As well as interviewing coaches, players and other staff at the Powerleague pitches, I also spent some time speaking to individuals with an external perspective of Start Again.  These included staff members from the EIS, supported housing agencies and the workers at the PCT.  These, combined with the internal perspectives of individuals who had been involved with the service for varying lengths of time, provided me with a rounded viewpoint on Start Again, how it has changed in the past year, and how it is continuing to change to fit in with future need.

I did not get the chance to attend any of the women’s only groups which is something that I am very keen to do in order to better assess the difference between programmes.  I will therefore be returning to Birmingham one Friday in February.  If anyone associated with Start Again would like to talk to me about their experience of the organisation, then please contact me on hannah.reidy@kcl.ac.uk and we can arrange a meeting.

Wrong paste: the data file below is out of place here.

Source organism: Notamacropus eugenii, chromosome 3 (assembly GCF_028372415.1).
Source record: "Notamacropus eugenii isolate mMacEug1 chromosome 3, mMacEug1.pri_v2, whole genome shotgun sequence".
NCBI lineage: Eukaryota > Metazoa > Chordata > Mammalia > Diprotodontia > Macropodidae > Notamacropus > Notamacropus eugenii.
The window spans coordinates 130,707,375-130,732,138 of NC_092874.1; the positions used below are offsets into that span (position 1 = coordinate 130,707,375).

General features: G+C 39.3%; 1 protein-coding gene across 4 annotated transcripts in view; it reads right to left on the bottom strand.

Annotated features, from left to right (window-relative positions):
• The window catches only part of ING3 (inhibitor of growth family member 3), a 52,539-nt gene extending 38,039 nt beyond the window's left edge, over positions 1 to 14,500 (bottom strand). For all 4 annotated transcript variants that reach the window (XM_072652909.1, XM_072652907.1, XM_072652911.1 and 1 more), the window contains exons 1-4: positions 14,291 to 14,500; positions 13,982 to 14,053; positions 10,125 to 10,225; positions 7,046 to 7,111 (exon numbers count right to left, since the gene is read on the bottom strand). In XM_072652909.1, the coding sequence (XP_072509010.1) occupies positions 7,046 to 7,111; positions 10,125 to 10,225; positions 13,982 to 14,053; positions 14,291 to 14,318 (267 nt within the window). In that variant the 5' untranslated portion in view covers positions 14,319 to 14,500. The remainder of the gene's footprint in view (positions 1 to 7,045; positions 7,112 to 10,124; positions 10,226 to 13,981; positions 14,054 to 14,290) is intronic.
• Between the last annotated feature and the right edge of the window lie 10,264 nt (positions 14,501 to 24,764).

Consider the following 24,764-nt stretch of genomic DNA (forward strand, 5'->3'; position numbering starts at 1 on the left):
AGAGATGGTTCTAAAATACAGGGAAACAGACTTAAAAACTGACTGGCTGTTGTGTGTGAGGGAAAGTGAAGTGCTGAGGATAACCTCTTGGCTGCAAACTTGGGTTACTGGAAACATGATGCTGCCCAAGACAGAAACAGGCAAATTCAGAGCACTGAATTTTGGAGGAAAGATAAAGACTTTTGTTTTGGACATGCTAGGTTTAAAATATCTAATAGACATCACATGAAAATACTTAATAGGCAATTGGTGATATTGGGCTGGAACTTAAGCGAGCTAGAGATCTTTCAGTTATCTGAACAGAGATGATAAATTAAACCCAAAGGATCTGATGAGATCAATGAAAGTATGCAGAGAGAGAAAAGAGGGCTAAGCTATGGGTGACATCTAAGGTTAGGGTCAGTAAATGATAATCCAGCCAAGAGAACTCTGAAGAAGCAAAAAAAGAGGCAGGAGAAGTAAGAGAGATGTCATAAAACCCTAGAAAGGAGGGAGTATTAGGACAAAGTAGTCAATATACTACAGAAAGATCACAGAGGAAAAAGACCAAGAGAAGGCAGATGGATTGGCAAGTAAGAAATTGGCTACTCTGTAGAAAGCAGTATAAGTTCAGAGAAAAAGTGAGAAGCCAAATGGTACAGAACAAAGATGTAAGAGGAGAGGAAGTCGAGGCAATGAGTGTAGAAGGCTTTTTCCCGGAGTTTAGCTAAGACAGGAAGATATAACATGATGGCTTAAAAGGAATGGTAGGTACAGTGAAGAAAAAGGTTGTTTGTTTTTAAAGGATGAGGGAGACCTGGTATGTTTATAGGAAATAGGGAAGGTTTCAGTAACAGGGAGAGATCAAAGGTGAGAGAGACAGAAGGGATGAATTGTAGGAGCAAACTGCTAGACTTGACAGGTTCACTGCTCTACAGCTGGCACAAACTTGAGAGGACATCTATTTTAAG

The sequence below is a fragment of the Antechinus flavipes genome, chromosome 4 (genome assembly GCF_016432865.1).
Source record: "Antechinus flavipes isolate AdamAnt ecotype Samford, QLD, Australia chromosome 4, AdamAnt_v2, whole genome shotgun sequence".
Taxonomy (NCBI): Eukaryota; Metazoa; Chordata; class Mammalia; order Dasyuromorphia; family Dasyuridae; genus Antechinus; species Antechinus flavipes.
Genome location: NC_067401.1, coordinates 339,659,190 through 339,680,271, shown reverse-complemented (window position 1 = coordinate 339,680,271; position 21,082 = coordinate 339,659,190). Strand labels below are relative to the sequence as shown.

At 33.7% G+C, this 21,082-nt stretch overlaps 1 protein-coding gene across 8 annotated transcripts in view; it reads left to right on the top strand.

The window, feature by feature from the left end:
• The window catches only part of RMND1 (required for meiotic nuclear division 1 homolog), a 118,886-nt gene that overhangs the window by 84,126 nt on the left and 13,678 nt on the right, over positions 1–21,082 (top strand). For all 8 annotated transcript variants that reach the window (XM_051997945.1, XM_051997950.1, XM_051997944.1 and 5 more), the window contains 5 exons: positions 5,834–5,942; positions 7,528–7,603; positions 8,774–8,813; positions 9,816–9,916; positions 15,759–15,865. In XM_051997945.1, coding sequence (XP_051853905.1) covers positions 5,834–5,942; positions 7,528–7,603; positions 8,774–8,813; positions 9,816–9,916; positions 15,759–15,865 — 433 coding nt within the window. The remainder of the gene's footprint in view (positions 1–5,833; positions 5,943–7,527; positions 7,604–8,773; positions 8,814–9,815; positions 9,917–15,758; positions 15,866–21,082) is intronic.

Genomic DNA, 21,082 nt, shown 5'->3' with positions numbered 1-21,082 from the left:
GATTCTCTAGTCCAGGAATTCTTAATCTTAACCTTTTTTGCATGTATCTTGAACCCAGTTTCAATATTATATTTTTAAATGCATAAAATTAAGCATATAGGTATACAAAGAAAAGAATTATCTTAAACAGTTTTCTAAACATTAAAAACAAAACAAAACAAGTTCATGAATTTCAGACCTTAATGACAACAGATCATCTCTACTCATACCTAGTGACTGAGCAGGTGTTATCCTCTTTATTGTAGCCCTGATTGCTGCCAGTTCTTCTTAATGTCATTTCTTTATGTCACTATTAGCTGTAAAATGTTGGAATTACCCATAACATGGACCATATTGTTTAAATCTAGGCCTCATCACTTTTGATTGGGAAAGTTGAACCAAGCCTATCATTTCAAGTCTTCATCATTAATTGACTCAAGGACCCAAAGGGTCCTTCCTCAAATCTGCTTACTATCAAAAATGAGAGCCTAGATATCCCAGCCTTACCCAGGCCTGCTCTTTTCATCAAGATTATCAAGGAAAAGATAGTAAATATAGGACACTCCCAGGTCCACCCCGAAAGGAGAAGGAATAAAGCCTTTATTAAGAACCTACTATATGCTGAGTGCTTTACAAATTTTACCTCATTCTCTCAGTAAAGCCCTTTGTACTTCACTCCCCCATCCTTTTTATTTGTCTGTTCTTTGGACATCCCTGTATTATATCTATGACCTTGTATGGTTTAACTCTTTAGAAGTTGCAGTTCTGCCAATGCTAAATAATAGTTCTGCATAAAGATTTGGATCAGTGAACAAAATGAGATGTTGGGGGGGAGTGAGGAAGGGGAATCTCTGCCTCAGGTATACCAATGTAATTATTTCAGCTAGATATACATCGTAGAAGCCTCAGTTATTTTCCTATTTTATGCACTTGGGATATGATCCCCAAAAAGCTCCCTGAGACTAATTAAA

In the meantime, the findings from this round of fieldwork from Start Again has allowed us to further refine the intervention model. This will ensure that it will fit with an organisation very different from BlueSCI in Manchester, by digging down to the essence of the process.

Thank you very much to everyone at Start Again for making me feel so welcome – and unobtrusive – last week.  I am aware that a female standing trying to remember the offside rule is not the most normal sight at the Powerleague pitches, but people carried on regardless! You allowed me to gain some really valuable insight into how Start Again’s processes work, and we look forward to sharing the results with you all soon.

Birmingham visit